|The Rosebud Garden of Girls (1868) Julia Margaret Cameron|
I think a very interesting aspect of their relationship is that they had such a wide group of shared friends and even people I wouldn't immediately connect with Rossetti were part of the Society that both artists moved in, mostly centred around Tennyson or Little Holland House. When Rossetti was sent a copy of The Rosebud Garden of Girls as a 'kind present' he was 'half ashamed to accept', he described it as 'full of beauty'. He writes Nellie and Christina (on the left) would 'bear away the palm' (of beauty), but that the photographer 'is not always a trustworthy reporter', which is an interesting comment because you would think the camera would be trusted (before Photoshop, anyway). It could have been that Rossetti felt there was no difference between painting and photography in terms of art form and its ability to express and enhance beauty.
Cameron was always a generous friend, a thing that embarrassed people as much as endeared her to them. She gave Rossetti not only photographs but also an illustrated copy of Edwin the Fair and Philip Van Artevelde by her friend and model Henry Taylor. There is some disagreement over how many of Cameron's images Rossetti owned, but there are initially seven that Cameron herself gave to Rossetti as presents in 1867, a year after they seem to have started a correspondence. They are:
|Ophelia (1867) Julia Margaret Cameron|
Ophelia is the most immediately 'pre-raphaelite' subject, and Rossetti's copy had the following dedication written on it - 'For Dante Gabriel Rossetti with my best remembrance, Julia Margaret Cameron.' The image of Mary Pinnock reminds me of images of Elizabeth Siddal, and the strong focus of the woman without any narrative (the title is almost superfluous, different from the far more dramatic rendering of the subject featuring Emily Peacock) brings to mind Rossetti's 'beauties' of the 1860s.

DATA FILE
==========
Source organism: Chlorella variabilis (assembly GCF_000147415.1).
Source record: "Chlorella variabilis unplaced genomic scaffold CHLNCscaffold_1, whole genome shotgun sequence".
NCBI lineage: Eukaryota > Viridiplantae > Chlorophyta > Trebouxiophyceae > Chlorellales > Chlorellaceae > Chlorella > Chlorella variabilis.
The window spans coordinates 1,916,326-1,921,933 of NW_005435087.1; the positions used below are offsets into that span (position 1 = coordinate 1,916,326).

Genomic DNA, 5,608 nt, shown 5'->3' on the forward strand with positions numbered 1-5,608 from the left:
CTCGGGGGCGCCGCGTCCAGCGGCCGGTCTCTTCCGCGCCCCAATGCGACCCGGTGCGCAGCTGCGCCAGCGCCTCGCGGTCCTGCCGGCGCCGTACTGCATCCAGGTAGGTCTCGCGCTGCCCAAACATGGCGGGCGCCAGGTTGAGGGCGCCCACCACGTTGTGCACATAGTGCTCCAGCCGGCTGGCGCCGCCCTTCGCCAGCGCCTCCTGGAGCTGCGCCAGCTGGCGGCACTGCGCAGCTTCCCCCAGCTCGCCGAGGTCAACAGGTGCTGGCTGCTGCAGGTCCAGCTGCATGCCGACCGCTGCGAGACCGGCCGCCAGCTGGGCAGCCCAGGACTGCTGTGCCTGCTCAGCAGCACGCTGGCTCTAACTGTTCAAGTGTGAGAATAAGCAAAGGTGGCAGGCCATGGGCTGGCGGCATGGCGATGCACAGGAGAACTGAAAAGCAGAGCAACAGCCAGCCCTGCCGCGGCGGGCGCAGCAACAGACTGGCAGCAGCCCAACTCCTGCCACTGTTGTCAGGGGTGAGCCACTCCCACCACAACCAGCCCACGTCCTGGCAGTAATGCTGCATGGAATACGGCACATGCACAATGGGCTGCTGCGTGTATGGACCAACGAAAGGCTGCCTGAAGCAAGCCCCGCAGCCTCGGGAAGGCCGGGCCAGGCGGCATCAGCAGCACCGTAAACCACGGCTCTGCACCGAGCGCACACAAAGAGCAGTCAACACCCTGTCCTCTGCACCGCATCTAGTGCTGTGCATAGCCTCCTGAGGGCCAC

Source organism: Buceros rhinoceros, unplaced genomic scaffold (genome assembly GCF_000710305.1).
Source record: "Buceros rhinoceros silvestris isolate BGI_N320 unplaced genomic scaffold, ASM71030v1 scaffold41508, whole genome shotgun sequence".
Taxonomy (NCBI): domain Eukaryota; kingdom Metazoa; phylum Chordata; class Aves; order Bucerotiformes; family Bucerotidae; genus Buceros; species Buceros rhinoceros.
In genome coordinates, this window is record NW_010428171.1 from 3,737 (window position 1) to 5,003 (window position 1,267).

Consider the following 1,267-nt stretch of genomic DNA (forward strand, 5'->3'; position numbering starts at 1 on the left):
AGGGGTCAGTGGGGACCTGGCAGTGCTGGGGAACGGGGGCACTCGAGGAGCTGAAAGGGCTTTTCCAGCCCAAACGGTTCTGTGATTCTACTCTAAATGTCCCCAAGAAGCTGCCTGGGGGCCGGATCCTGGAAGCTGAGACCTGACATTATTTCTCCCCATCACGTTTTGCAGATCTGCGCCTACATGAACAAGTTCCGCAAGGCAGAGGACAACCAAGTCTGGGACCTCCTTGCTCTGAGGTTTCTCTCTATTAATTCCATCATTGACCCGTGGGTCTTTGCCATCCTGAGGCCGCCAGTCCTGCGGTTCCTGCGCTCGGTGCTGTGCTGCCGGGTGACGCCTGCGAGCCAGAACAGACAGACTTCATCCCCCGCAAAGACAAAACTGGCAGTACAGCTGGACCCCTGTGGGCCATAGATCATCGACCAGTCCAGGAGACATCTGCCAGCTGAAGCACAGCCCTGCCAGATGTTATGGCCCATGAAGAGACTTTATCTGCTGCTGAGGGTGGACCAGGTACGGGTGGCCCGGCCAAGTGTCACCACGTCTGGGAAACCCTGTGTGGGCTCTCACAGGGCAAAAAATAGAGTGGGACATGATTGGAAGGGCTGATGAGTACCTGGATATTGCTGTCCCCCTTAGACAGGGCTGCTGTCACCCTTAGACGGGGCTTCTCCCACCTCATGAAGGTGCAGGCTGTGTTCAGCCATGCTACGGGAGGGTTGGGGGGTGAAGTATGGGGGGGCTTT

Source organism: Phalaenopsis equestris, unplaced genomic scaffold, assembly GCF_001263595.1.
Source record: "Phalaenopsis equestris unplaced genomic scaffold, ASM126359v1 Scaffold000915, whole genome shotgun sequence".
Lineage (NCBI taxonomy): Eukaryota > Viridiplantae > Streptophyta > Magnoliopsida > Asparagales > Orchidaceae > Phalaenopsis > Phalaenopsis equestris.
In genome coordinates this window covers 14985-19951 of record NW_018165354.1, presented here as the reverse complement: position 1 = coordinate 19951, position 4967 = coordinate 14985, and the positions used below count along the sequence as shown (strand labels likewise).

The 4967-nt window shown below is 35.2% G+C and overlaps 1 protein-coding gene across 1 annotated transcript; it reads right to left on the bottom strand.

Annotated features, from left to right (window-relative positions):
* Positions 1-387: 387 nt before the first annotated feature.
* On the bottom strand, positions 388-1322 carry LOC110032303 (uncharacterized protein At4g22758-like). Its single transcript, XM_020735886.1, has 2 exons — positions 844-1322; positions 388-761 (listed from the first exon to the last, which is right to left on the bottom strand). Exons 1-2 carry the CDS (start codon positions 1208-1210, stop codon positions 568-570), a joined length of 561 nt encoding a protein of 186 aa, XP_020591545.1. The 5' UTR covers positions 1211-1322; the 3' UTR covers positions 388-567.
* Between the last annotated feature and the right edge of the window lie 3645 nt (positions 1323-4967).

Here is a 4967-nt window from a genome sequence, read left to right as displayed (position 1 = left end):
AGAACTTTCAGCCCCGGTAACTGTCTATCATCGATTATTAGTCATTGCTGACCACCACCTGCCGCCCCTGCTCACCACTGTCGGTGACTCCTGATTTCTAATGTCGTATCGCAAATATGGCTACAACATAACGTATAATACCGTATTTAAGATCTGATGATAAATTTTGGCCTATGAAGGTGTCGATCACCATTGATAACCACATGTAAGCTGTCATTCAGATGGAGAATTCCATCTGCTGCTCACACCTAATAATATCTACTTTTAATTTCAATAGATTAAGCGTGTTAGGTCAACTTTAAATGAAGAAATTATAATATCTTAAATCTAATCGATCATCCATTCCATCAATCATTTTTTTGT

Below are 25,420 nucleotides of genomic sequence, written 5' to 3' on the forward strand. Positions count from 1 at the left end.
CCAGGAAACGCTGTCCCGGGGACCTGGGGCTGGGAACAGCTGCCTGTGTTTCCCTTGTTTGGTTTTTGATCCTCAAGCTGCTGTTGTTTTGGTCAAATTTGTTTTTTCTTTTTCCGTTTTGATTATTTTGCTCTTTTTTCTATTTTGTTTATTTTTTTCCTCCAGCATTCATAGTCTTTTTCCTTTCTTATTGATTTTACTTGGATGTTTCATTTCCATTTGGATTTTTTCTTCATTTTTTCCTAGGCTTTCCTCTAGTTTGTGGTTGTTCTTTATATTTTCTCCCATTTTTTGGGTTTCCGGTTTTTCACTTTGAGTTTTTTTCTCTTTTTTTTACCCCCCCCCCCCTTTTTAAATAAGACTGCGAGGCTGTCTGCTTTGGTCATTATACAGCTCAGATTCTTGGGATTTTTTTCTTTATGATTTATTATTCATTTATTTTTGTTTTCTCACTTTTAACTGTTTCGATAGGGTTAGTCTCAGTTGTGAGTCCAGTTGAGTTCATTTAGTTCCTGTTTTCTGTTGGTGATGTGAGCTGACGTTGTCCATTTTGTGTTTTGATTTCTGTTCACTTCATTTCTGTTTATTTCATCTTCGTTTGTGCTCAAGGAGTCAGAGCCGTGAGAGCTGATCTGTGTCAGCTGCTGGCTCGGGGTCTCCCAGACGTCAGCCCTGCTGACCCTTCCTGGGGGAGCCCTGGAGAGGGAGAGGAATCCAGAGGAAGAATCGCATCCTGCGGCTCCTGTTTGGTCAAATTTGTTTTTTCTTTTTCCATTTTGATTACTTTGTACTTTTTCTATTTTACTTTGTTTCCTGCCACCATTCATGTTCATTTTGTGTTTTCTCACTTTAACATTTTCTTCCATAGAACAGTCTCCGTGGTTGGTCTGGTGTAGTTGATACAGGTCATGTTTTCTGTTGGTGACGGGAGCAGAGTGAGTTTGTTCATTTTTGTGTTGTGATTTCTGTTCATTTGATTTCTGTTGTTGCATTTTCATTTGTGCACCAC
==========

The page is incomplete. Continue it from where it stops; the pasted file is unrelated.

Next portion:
|Rosealba (1867) Julia Margaret Cameron|
This photograph of the model Cyllena Wilson is one of three images that Cameron gave to Rossetti of the girl. This one is entitled 'Rosealba', referring to the white rose on her dress. Another a straight portrait of Cyllena.
|Cyllena (1867) Julia Margaret Cameron|
Rossetti referred to this picture of 'Selina', probably because he heard the photograph's subject referred to before seeing her name written down. I am unsurprised that Rossetti liked the images and Mrs Cameron was extremely shrewd to choose Cyllena for her gift to Rossetti as the girl is very much like Fanny Cornforth in her broad open face and long flowing hair. She was also an adventurous soul, but we'll talk about that next month.
|Rachel (1867) Julia Margaret Cameron|
The most awkward of the portraits of Cyllena is this one, and you have to have pity on girl having to pose for goodness knows how long with that vase on her head.
|Kate Keown (1866) Julia Margaret Cameron|
A curious inclusion in the collection are the images of children, firstly this one of Kate Keown and the next of Freddy Gould.